Thank you, I understand your point now. –  Arani Sep 8 '13 at 3:20
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The bulk of India then was not controlled by Porus, but by the Nanda dynasty, centered at Pataliputra. Porus controlled only a small section of India, close to Punjab (now divided between Pakistan as well as India). The Nandas were quite a powerful force, and the Greek troops had become war-weary (whether they actually refused orders is open to debate). So, Alexander reluctantly turned back without confronting the Nandas.

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When Alexander built his great empire, what he was essentially doing is taking over the Achaemenid Empire piece by piece, at a point when the empire was weakened by internal fights.

The Kingdom of Pauruva is sometimes claimed to have lain outside the Achaemenid empire, but earlier Persian rulers seems to have claimed it was a part of the empire. This indicates that perhaps Porus his predecessor had already been paying taxes/tributes to the Persian empire, which doesn't make it surprising at all that Porus would accept a similar agreement after losing a battle.

That then brings us to the question of why Alexander didn't continue? And here we have to speculate a bit: It's probably the same reason that the Persians earlier didn't continue. The kingdoms further east probably were too powerful, so attacking them was not sure to win, at the same time they are too far from the centre of the empire, and so makes hard to extract taxes from.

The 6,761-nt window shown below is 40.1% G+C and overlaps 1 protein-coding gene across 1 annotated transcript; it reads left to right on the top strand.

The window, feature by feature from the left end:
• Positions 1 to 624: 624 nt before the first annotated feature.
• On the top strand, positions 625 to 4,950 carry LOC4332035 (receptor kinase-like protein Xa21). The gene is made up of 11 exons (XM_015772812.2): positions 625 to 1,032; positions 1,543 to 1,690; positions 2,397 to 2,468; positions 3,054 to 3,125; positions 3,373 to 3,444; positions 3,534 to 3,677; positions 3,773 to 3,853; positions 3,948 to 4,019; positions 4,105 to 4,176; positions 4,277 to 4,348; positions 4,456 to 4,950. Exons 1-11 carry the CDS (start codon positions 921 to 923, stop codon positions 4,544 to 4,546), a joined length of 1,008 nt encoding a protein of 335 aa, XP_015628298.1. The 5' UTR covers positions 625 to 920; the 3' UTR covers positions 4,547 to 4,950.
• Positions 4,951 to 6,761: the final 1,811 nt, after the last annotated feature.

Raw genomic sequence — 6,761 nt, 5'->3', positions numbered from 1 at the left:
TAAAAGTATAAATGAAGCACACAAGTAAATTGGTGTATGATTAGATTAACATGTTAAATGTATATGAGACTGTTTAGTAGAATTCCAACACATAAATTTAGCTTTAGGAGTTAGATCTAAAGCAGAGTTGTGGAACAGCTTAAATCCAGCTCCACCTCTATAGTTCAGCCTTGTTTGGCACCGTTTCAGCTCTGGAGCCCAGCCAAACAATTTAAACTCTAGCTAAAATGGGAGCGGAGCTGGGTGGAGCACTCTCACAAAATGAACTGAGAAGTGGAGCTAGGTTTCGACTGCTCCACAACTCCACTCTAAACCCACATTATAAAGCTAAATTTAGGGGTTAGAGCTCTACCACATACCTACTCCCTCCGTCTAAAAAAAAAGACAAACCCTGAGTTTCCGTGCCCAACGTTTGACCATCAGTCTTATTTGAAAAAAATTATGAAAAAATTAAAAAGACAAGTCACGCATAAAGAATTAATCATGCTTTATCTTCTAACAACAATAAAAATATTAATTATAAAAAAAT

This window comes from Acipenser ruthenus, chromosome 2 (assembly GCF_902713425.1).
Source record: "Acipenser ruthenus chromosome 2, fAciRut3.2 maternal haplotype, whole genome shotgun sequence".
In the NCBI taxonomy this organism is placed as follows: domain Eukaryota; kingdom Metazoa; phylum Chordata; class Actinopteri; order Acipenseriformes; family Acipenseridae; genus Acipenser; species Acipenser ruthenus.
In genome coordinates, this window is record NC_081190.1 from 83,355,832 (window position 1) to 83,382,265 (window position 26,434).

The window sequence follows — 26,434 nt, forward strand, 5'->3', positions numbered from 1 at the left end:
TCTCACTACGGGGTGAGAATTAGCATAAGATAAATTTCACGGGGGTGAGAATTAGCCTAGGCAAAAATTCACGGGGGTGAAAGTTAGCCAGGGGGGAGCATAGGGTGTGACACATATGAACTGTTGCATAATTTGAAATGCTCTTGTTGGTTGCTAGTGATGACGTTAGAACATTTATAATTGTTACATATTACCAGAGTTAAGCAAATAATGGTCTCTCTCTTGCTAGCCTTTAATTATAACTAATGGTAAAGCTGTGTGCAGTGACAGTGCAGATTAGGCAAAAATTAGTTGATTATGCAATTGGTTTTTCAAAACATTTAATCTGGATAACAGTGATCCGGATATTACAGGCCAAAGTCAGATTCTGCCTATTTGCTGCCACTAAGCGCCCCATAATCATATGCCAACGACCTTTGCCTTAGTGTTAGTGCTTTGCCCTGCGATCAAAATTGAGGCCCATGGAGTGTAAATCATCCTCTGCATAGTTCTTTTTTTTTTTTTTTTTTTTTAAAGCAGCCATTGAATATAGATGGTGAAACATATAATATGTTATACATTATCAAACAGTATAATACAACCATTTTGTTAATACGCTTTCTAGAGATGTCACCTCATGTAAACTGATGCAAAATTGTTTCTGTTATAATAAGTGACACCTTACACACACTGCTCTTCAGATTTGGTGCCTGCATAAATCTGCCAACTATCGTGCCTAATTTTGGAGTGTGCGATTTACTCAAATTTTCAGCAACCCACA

It's likely that both in the case of Darius and Xerxes as well as Alexander, even though they conquered the Kingdom of Pauruva, it was just too costly and too far away to be worth it, and too hard to keep hold onto, showing that the empire building had come to it's eastern limit.

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Alexander won ONE battle. That does not necessarily mean that he will win the second or third.

By being able to appoint Porus "Satrap," Alexander got the "props" for winning the first battle. By accepting the position from Alexander, Porus got to keep control of his country without risking a second or third battle.

It was a "win-win" (limited victory) situation for both sides. Each got what they most wanted out of the situation without having to risk everything.

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I would like put few points from my reading:

  1. Who won the battle ? Well as pointed out by others, it is not quite sure who won the battle i.e. "The Battle of Jhelum". Alexander being the great king would have had a victory in that battle. But according to Battle of the Jhelum analysis which gives valid reasons why Alexander would have lost the battle taking into consideration of his exhausted army which had already fought many battles and had a long journey across the plain. The given website explains them in detail including the geography factor and elephant factor. Also in my opinion, Puru (Porus) is from Vedic Tribe Pandava dynasty. Not much information is available about his life or about his success or failure in the war against Alexander due to loss of historical texts ! (I see this as the main reason that we lost the history about a king).

  2. Another point is the existence of Nanda dynasty which was very strong across the North India next to "Puru Dynasty" (King Porus). But there is one fact which see very interesting. There was a person named "Chanakya" political theorist and scholar from Taxila. (Remember Taxila was defeated by Alexander before his journey to Punjab !). Chanakya gives a warning message to King Dhana Nanda of Nanda dynasty that Alexander is invading but the King Nanda ignores this warning as he does not see any threat from Alexander ! Because Nanda's army was huge and Alexander had no match to Nanda's army !

So to summarize, from my first point though I mention the reasons to Alexander's "lost" but I want to say that at some point of time the battle was not won by both the army but both kings made some pact or agreement ! From the second point I would say that Alexander could not invade India because India (back then India was called Aryavartha because it had several kingdoms) was not ruled by one king but many. So with the small army it was not possible.